I have seen multiple sources claiming that the fatality rate of the 2019-nCoV virus is around 2% to 10%.

At the same time, as of February 3rd 2020, 362 patients were reported to have died from the virus, while only 523 have recovered. [1]

Simple maths show that this would result in a fatality rate of 40.9%.

So where is this great difference in values coming from?

  • 3
    Better question for a site like Biology.SE
    – rjzii
    Commented Feb 3, 2020 at 13:24
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    There is a very similar question on MedicalSciences: medicalsciences.stackexchange.com/questions/20970/… It's fine there IMO, but I would not recommend posting it to Biology. Commented Feb 3, 2020 at 23:47
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    A simple assumption that all who've contracted the illness have been put in either the 362 and 523 numbers. It's a false assumption. Only the very ill are counted in those numbers; only the ones shown up at the hospital.
    – user11643
    Commented Mar 12, 2020 at 20:06
  • Simply put, "died" and "recovered" aren't the only possible states for those infected; you've neglected to include "currently alive and infected", which covers far more people (currently) than the other two categories. Commented Mar 16, 2020 at 15:57

1 Answer 1


Take a look at this live map of the virus. The calculation is based on the number of deaths, divided by the number of confirmed cases (multiplied by 100 to get it as a percent%).

As of February 3rd 2020, that would be 362 / 17405 * 100 ~= 2.08% fatality rate.

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    If that's true, the fatality rate is a really bad measurement for how dangerous a disease is. If a disease (like 2019-nCov) takes longer to show symptoms (and possibly kill you) the fatality rate would be low because many more get infected before deaths occur, allthough the fatality chance can be almost 50%. Correct? Commented Feb 3, 2020 at 10:03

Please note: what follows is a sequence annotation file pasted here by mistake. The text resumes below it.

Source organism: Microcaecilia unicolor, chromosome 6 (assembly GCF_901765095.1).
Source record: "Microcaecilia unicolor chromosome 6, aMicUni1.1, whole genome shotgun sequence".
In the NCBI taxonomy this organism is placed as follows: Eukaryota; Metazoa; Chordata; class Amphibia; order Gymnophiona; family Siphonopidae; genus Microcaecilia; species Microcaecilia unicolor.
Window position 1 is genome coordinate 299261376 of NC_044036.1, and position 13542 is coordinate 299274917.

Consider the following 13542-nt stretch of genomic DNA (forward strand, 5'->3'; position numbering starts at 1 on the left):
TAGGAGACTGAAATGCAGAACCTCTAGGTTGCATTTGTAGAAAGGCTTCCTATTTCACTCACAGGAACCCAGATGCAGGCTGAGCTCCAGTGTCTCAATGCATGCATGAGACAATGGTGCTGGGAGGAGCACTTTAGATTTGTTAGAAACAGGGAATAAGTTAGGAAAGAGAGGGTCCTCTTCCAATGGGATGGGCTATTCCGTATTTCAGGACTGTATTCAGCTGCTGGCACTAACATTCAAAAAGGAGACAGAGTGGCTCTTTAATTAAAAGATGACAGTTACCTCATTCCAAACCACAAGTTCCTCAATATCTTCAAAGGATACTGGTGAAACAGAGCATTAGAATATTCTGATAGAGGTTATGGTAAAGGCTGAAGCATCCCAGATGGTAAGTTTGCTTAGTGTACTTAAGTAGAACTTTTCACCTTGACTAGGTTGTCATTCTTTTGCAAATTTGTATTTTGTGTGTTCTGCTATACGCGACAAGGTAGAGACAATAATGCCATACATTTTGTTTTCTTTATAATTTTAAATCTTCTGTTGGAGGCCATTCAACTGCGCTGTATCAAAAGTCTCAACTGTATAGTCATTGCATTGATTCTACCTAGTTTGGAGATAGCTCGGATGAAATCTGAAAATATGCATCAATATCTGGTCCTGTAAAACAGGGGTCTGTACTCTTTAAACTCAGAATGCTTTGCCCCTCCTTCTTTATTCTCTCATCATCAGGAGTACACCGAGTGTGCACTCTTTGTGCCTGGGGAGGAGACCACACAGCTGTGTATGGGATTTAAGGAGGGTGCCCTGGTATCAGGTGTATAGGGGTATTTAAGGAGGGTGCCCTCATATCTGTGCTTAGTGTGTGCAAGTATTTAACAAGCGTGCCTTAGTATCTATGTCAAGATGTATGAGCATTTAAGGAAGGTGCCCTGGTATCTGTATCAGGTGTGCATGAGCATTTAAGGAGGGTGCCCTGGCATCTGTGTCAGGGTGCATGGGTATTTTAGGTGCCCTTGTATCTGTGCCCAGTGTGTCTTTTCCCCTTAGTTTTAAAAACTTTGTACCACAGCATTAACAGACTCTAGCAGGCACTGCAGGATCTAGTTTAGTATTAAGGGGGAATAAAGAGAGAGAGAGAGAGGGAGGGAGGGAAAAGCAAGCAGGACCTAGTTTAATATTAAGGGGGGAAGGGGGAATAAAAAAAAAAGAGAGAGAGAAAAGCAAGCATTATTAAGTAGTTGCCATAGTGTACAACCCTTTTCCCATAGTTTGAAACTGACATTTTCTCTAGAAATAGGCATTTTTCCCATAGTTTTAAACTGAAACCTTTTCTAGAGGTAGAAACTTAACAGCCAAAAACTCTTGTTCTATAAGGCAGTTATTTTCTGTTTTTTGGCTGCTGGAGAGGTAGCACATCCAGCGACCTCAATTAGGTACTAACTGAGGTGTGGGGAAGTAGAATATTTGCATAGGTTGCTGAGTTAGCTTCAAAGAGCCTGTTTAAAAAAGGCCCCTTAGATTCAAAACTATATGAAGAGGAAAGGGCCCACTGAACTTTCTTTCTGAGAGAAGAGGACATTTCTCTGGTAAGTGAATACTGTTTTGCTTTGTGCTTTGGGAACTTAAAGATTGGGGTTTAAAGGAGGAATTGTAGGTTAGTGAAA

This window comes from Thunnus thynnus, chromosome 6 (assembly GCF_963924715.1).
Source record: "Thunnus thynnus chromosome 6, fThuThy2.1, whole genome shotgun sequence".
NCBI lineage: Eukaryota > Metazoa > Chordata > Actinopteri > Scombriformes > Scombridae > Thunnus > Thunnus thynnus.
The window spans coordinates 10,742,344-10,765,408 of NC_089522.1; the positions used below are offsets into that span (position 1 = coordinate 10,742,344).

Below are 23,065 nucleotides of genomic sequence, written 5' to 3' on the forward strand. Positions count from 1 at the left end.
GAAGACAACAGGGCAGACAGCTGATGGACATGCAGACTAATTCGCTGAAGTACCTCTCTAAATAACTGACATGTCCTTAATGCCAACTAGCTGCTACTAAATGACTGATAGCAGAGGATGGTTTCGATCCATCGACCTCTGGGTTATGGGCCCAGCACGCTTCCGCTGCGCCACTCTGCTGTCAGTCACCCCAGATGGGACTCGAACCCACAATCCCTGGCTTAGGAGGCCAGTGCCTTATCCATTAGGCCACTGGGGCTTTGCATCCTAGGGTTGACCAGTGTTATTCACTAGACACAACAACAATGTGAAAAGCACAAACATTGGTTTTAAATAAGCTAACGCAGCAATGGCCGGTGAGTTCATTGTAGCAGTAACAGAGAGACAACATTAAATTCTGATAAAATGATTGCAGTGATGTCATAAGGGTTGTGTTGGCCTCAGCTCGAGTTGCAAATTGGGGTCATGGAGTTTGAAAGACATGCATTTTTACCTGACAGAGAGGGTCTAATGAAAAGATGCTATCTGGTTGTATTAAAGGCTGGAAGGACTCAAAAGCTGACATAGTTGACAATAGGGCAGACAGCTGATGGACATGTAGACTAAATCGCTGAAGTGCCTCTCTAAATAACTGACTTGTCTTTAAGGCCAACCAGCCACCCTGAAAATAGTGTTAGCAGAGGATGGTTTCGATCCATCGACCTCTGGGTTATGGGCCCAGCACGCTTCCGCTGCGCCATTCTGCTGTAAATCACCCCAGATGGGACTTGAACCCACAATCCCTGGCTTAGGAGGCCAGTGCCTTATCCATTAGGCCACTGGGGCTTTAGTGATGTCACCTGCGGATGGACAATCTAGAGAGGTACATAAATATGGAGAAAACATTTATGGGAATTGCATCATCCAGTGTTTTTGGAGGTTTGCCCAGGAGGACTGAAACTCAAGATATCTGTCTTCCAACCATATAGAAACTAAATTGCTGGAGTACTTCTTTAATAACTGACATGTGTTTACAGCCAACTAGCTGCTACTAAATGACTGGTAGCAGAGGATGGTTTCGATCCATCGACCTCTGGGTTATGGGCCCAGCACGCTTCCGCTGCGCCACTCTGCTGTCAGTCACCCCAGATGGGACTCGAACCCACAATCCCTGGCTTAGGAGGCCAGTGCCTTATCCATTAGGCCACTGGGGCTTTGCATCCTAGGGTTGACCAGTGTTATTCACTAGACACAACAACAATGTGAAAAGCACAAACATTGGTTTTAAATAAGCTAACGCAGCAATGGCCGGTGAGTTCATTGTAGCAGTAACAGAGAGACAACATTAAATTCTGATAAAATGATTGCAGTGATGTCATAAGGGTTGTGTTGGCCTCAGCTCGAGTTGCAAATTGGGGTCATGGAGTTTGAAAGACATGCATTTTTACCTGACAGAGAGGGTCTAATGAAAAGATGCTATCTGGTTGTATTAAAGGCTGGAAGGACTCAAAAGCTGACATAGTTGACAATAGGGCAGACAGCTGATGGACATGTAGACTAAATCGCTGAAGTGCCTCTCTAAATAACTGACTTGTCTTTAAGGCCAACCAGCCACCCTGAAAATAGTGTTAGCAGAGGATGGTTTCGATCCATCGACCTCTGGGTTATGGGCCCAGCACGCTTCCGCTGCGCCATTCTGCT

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    @MarkusAppel The issue is that the 2019-nCoV has only been out for about a month, so the number of people who are either dead or who recovered from the virus are much lower than for the number of ongoing cases. The fatality rate is going to undergo pretty drastic changes until things settle down. With time, the number of ongoing cases is outshined by the combined number of deaths + recovered cases. For short: yes, it's a mediocre way to measure fatalities early on, but it becomes more accurate in the long term.
    – Entropy
    Commented Feb 3, 2020 at 10:40
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    There is also the problem with underreporting. Mild cases might get diagnosed as a regular seasonal flu or not get diagnosed at all.
    – Philipp
    Commented Feb 3, 2020 at 13:08
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    FWIW: it seems that people who are going to die, do so in the first 5-7 days, even though recovery takes longer [citation-needed desperately]
    – Oddthinking
    Commented Mar 11, 2020 at 7:17
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    @Oddthinking "From illness onset, the median time to discharge was 22 days, and the average time to death was 18.5 days." eurekalert.org/pub_releases/2020-03/tl-pss030920.php
    – DavePhD
    Commented Mar 11, 2020 at 14:30

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